Relation:
A relation is simply a
set of ordered pairs. 
The first elements in the ordered pairs (the
xvalues), form the domain. The second
elements in the ordered pairs (the yvalues), form the
range. Only the elements "used" by the
relation constitute the range.

This mapping shows a
relation from
set A into set B.
This relation consists of the ordered pairs
(1,2), (3,2), (5,7), and (9,8).
•
The domain is the set {1, 3, 5, 9}.
•
The range is the set {2, 7, 8}.
(Notice that 3, 5 and 6 are not part of the range.)
•
The range is the dependent
variable. 

The following are examples of relations.
Notice that a vertical line may intersect a
relation in more than one location.

This set of 5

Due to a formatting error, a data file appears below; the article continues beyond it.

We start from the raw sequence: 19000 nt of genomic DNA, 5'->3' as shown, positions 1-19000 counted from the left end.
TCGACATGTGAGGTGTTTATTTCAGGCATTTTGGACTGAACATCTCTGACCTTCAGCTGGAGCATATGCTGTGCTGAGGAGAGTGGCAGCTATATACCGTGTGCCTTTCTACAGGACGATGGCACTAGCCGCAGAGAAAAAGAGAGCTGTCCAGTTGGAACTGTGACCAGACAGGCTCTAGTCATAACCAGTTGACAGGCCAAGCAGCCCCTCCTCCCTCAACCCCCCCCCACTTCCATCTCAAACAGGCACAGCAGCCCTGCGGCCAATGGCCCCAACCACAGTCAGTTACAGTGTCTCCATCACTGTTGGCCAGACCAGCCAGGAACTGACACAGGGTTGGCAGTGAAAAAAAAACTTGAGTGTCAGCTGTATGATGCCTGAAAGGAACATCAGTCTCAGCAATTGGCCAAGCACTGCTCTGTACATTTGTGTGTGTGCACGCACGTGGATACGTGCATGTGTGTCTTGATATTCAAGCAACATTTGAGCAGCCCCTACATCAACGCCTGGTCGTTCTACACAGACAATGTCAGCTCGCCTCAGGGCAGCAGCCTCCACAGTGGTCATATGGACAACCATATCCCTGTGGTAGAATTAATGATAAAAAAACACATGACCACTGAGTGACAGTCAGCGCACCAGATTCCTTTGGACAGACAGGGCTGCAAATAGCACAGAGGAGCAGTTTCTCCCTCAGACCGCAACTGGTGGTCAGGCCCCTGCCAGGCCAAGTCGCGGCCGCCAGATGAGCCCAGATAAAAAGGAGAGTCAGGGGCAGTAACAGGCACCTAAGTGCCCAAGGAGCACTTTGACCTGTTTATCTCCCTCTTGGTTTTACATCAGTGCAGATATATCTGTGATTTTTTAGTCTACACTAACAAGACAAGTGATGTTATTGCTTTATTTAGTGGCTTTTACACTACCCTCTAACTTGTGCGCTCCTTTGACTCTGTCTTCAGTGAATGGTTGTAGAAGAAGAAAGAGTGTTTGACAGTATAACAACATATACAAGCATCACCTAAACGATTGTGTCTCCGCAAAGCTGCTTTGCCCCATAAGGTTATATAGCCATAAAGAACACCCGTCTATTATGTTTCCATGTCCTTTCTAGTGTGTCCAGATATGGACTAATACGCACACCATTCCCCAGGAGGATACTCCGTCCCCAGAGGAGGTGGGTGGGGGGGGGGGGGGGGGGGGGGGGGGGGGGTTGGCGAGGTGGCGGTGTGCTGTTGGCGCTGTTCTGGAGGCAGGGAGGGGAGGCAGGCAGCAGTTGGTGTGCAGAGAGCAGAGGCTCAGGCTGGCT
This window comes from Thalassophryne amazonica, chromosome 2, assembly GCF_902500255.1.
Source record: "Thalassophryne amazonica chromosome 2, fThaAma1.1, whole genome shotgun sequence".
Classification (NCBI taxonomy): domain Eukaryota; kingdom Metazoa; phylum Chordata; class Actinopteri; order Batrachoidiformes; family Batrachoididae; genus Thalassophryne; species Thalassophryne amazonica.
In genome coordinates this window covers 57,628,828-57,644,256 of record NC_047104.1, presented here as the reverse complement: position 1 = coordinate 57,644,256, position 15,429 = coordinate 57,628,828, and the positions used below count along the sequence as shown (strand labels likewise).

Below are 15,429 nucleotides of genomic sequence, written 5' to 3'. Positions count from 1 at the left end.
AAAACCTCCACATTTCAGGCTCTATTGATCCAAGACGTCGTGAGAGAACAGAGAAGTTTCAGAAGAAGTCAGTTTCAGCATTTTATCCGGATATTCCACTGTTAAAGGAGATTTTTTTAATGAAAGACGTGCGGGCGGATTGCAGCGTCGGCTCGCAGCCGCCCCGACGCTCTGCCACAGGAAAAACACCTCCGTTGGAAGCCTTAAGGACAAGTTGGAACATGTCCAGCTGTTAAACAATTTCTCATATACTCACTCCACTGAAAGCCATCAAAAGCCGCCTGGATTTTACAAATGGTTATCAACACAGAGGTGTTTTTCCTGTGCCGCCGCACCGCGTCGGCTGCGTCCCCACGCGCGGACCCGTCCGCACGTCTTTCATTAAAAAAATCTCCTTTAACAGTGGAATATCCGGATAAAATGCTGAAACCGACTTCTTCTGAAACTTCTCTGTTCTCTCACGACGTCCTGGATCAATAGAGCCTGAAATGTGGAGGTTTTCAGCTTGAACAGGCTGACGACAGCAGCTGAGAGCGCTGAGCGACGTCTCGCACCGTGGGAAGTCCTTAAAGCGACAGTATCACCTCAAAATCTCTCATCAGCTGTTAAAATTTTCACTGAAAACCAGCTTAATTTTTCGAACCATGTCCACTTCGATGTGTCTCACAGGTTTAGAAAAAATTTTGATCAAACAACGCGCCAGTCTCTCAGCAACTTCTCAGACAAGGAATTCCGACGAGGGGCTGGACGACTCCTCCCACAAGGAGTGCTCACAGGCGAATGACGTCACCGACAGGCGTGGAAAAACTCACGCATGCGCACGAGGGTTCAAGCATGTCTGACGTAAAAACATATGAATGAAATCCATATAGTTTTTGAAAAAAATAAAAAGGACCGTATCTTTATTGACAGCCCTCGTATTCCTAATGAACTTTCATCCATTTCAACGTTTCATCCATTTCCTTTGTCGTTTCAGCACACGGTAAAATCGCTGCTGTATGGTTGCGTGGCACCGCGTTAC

points is a relation.
{(1,2), (2, 4), (3, 5), (2, 6),
(1, 3)}
Notice that vertical lines may intersect
more than one point at a time.

This parabola is
also a relation.
Notice that a vertical line can
intersect
this graph twice. 
If we impose the
following rule on a relation, it becomes a function.
Function:
A function is a set of
ordered pairs in which each xelement
has only ONE yelement associated
with it. 
The relations shown above
are NOT
functions because certain xelements are paired with
more than one unique
yelement.
The first relation
shown above can be altered to
become a function by removing the ordered pairs where
the xcoordinate is repeated. It will not
matter which "repeat" is removed.
function:
{(1,2), (2,4), (3,5)}
The graph at
the right shows that a vertical line now intersects
only ONE point in our new function. 

Vertical line test: 
each vertical line
drawn through the graph will
intersect a
function in only one
location.